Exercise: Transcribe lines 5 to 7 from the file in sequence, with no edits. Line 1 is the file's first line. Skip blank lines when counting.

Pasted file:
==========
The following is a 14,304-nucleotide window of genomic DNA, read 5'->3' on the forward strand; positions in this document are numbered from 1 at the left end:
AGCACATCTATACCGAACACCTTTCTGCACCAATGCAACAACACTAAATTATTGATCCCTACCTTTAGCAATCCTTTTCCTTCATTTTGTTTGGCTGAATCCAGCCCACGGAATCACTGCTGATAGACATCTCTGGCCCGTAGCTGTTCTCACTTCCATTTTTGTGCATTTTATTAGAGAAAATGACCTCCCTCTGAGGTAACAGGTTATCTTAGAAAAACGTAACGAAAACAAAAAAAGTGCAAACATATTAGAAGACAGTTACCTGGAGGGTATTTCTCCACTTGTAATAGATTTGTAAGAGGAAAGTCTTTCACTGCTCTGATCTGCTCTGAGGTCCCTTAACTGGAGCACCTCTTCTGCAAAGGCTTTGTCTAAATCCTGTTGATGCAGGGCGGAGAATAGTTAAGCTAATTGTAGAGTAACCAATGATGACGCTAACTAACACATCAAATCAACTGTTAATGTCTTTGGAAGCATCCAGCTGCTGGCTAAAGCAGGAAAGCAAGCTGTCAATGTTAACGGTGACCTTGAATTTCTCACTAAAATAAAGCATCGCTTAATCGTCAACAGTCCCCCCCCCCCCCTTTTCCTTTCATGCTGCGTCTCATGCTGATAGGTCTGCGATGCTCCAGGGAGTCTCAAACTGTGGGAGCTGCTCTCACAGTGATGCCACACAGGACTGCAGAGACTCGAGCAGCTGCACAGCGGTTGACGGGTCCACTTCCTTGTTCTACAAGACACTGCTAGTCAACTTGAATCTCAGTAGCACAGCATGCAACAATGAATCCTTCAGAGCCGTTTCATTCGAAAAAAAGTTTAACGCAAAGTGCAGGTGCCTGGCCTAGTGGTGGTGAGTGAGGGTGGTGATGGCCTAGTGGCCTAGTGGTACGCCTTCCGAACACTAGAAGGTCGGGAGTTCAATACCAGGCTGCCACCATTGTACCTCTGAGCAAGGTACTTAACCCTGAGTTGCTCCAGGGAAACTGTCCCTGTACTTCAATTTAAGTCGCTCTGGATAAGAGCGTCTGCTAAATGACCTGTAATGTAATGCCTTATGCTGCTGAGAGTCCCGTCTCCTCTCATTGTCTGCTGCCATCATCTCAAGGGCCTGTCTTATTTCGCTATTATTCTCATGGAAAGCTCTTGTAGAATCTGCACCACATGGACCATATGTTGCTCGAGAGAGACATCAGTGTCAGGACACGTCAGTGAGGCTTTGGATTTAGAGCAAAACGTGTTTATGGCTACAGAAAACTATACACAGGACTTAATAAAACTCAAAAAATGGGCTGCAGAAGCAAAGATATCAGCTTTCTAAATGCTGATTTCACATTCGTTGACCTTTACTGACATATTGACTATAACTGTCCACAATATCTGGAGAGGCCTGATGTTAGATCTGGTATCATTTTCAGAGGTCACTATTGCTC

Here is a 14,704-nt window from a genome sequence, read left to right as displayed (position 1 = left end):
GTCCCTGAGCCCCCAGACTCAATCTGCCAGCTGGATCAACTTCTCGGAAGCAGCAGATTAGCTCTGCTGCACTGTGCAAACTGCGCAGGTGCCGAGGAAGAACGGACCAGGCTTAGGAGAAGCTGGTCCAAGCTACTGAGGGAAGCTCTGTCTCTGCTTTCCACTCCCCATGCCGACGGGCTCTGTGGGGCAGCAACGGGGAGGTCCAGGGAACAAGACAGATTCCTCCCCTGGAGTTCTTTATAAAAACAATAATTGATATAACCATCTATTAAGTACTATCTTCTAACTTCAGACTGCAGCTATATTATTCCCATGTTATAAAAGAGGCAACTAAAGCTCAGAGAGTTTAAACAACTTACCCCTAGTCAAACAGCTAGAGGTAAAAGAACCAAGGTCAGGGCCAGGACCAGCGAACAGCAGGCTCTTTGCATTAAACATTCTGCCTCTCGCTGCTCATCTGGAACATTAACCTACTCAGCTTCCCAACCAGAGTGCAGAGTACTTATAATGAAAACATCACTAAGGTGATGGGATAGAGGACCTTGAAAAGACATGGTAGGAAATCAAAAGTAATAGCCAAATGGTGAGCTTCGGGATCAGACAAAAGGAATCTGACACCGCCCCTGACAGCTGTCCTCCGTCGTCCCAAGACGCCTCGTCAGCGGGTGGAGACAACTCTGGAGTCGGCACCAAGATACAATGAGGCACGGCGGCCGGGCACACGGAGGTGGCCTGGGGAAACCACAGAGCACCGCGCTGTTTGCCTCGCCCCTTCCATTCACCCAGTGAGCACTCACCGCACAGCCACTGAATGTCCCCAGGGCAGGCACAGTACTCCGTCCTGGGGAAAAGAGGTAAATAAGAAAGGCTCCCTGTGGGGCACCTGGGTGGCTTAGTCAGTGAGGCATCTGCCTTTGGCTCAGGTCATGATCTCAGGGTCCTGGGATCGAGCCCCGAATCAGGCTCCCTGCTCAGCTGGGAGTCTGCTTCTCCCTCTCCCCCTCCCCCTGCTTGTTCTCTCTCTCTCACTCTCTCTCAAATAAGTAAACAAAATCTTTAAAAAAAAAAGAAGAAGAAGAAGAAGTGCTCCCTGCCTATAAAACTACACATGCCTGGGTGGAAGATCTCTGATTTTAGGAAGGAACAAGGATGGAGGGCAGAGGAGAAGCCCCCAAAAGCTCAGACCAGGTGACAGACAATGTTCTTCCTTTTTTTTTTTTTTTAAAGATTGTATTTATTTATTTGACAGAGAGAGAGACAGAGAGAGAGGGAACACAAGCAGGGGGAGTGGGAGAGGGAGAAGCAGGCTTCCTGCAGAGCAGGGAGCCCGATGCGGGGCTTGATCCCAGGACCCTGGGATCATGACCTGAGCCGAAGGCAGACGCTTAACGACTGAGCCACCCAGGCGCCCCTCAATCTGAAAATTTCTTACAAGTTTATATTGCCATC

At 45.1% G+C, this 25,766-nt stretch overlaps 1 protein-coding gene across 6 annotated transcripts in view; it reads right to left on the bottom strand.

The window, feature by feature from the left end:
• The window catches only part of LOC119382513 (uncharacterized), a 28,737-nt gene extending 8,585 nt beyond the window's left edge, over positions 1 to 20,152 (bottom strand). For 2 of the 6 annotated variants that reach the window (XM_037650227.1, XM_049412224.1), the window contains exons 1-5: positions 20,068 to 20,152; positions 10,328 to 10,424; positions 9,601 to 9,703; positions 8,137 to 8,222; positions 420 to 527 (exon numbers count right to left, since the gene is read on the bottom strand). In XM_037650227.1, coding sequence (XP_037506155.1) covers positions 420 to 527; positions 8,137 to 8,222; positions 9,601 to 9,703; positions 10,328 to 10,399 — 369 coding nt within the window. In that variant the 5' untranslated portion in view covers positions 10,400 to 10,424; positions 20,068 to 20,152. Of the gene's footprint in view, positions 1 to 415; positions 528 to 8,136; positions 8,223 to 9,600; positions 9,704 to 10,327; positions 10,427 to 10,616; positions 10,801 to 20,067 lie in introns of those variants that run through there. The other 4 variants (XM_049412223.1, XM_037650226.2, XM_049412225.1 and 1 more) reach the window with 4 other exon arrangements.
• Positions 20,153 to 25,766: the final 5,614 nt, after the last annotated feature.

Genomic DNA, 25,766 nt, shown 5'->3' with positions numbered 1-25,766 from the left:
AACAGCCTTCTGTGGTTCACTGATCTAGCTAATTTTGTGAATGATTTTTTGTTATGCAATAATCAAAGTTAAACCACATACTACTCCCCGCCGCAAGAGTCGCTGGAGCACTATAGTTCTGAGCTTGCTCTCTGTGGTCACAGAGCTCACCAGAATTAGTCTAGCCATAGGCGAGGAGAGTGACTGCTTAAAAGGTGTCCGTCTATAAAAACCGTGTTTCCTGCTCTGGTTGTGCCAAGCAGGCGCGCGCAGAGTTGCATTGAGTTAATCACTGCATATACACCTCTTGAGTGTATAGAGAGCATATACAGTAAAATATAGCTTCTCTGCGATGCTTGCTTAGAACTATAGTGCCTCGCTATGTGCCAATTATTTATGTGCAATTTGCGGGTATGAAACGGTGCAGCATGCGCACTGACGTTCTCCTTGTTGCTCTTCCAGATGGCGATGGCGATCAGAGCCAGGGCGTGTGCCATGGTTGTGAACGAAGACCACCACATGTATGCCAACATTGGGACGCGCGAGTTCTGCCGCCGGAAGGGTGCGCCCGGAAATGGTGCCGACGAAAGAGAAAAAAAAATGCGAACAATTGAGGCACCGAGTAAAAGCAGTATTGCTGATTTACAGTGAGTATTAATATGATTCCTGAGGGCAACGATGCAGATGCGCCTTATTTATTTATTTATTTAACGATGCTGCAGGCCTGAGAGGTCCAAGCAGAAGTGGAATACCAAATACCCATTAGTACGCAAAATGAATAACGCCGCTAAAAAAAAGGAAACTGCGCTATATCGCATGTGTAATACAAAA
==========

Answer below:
At 45.1% G+C, this 25,766-nt stretch overlaps 1 protein-coding gene across 6 annotated transcripts in view; it reads right to left on the bottom strand.

The window, feature by feature from the left end:
• The window catches only part of LOC119382513 (uncharacterized), a 28,737-nt gene extending 8,585 nt beyond the window's left edge, over positions 1 to 20,152 (bottom strand). For 2 of the 6 annotated variants that reach the window (XM_037650227.1, XM_049412224.1), the window contains exons 1-5: positions 20,068 to 20,152; positions 10,328 to 10,424; positions 9,601 to 9,703; positions 8,137 to 8,222; positions 420 to 527 (exon numbers count right to left, since the gene is read on the bottom strand). In XM_037650227.1, coding sequence (XP_037506155.1) covers positions 420 to 527; positions 8,137 to 8,222; positions 9,601 to 9,703; positions 10,328 to 10,399 — 369 coding nt within the window. In that variant the 5' untranslated portion in view covers positions 10,400 to 10,424; positions 20,068 to 20,152. Of the gene's footprint in view, positions 1 to 415; positions 528 to 8,136; positions 8,223 to 9,600; positions 9,704 to 10,327; positions 10,427 to 10,616; positions 10,801 to 20,067 lie in introns of those variants that run through there. The other 4 variants (XM_049412223.1, XM_037650226.2, XM_049412225.1 and 1 more) reach the window with 4 other exon arrangements.